Moving is inevitable. Families relocate across state lines every day, and usually, the last thing a spouse thinks about is how this move could impact a future divorce proceeding, however, this is something that you can— and should—consider before moving. No two states’ laws are the same, and some are drastically different in what they offer divorcing couples. For instance, one state might favor the awarding of alimony, while another makes alimony quite difficult to obtain. One state might force an obligor to pay thousands more in monthly child support than a neighboring state.

When spouses reside in different states, things can get complicated—and costly. If the husband lives in California and the wife lives in Massachusetts, which state has jurisdiction over the divorce? If both have met the residency requirements for their respective states, either state can hear the case—it simply becomes a race to file and serve the petition for divorce on the other spouse. However, despite living in Massachusetts, the wife can still file for divorce in California because the husband met the specific residency requirements. In this instance, a spouse should consult with attorneys from both states to determine which one would be more favorable based upon each party’s specific goals and needs.

Is your case guaranteed to stay in the state in which the initial petition was filed?

Just because a spouse files for divorce in a different state does not necessarily mean that your case is stuck there. For instance, if the wife left the husband and kids in Texas and moved to Washington, where she can essentially file for divorce immediately, the husband could ask the Washington court to decline jurisdiction of the wife’s suit and let the husband proceed with the divorce in Texas because all of the parties’ property is essentially in Texas, as are the relevant witnesses regarding the children and the marriage. However, asking a court to decline jurisdiction is never a guarantee and can be expensive to litigate.

Texas, like most states, has a residency requirement for divorce cases.  Under Texas Family Code 6.301, either party can be a resident of Texas for the divorce case to be legally filed, tried, and finalized by a Texas court.

More specifically, the residency rule requires either the petitioner or the respondent to have lived in Texas for six months before filing for divorce.  This means that if you were the one who moved away from your spouse to go to Texas, you could file your divorce case in Texas as soon as you’ve lived there for six months.  In addition to being a resident of Texas, you must also be a resident of the county you are filing in for the 90 days preceding your filing.  This means that if you or your spouse moved apart within Texas, you must have lived in your new county for at least 90 days before you can legally file your case there.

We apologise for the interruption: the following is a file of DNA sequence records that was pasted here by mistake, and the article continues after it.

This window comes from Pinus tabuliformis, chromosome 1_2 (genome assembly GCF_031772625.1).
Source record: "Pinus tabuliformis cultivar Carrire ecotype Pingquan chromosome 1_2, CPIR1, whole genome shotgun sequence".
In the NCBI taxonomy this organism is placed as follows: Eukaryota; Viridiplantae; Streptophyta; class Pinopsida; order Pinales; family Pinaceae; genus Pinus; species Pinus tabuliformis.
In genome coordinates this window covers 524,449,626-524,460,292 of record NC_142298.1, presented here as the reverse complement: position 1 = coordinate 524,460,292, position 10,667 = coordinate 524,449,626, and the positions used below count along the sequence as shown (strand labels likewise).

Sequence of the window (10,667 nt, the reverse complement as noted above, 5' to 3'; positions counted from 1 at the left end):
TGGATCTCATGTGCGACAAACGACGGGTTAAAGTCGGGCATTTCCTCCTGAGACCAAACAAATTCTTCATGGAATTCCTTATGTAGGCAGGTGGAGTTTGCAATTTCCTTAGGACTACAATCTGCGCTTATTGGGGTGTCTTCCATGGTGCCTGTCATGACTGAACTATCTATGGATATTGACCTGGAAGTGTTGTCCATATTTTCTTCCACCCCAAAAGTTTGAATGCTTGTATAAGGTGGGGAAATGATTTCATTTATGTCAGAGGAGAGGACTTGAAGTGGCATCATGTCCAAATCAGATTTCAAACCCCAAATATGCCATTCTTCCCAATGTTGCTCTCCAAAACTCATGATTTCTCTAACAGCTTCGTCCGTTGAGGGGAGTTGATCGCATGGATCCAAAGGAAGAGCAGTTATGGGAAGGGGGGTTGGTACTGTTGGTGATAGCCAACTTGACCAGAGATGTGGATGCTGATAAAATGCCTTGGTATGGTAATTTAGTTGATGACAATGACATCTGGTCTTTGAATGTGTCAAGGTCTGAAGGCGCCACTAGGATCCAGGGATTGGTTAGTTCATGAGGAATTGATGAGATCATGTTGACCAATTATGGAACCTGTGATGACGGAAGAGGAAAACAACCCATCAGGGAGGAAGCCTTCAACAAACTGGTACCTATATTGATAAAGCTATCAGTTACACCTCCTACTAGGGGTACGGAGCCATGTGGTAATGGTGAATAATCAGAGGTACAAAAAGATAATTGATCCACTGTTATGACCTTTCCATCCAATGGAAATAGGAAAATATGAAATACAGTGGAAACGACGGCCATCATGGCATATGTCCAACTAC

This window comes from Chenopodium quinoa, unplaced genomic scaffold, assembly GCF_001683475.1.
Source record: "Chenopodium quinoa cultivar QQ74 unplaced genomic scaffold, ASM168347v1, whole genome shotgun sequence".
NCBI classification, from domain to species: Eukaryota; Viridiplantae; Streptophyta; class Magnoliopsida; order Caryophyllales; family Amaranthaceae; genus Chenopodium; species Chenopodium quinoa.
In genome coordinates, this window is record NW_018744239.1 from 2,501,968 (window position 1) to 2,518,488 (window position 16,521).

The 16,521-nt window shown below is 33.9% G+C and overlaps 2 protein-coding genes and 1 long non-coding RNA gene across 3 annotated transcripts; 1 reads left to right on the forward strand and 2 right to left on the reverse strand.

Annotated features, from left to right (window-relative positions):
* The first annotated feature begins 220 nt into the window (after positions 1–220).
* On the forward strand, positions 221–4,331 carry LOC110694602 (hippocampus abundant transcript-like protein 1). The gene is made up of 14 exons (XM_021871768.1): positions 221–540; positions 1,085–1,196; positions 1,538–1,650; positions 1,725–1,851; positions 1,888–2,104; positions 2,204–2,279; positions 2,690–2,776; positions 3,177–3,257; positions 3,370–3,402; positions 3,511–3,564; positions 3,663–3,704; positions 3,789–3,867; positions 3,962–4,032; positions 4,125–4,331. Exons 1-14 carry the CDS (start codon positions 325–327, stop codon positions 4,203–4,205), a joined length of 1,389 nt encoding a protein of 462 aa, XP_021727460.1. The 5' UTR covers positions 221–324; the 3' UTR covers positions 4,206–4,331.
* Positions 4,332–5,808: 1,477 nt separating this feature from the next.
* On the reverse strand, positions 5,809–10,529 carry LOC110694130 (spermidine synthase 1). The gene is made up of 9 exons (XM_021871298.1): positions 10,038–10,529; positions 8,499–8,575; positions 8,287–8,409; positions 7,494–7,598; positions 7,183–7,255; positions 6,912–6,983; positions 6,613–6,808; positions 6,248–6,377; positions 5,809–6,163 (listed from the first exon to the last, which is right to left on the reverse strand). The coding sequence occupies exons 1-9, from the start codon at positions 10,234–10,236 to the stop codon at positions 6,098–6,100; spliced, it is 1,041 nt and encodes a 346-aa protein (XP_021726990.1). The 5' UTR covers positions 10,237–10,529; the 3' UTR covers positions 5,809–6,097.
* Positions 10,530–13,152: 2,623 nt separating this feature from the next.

Suppose there are problems with meeting this residency requirement. In that case, you can file in any other location where you meet the residency requirement, or you can wait until you meet the residency requirements where you live in Texas.  If you just moved to Texas, you can wait six months, and you will meet the residency requirement, giving you the right to file your case here.  If you are filing a divorce case based on living separate and apart, you can use part of that 3-year separation period to acquire residency in Texas and the county you will be filing.

Texas’ residency requirement allows either party to file the divorce case based on the other party’s residency.  This means that even if your spouse leaves Texas and moves away, they can still file a divorce case against you in Texas if you still meet the residency requirement there.  This is a very flexible residency requirement and can even allow you to get divorced in Texas if your spouse moved to a different country, let alone another state. The Werner Law Group can guide you and help you with your divorce process. We often handle long distance divorces and even divorces against deported spouses. Text with Leslie today @ 361-648-6888 or use the contact us form to have one of our knowledgeable family law staff reach out to you.